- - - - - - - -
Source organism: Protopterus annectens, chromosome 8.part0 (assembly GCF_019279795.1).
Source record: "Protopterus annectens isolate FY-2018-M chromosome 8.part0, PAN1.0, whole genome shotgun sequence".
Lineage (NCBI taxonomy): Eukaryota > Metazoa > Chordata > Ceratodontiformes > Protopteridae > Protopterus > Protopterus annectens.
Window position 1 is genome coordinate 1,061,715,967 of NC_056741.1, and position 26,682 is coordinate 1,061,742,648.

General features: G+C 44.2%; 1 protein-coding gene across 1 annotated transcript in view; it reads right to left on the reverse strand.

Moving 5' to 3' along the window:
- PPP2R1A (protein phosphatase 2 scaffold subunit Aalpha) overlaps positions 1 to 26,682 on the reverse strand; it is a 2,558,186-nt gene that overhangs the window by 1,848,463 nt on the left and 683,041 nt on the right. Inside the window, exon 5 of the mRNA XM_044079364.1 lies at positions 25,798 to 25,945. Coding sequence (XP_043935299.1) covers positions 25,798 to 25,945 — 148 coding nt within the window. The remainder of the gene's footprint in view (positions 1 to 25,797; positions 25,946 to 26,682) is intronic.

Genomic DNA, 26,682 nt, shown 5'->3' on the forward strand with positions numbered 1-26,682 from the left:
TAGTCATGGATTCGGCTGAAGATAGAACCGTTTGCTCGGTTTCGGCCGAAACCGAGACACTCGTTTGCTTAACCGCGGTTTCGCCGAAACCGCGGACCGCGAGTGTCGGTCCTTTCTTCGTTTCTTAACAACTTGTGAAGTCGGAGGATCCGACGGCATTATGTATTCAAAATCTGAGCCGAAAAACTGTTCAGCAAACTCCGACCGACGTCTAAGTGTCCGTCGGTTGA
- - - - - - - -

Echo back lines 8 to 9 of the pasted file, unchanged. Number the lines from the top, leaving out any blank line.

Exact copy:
Genomic DNA, 26,682 nt, shown 5'->3' on the forward strand with positions numbered 1-26,682 from the left:
TAGTCATGGATTCGGCTGAAGATAGAACCGTTTGCTCGGTTTCGGCCGAAACCGAGACACTCGTTTGCTTAACCGCGGTTTCGCCGAAACCGCGGACCGCGAGTGTCGGTCCTTTCTTCGTTTCTTAACAACTTGTGAAGTCGGAGGATCCGACGGCATTATGTATTCAAAATCTGAGCCGAAAAACTGTTCAGCAAACTCCGACCGACGTCTAAGTGTCCGTCGGTTGA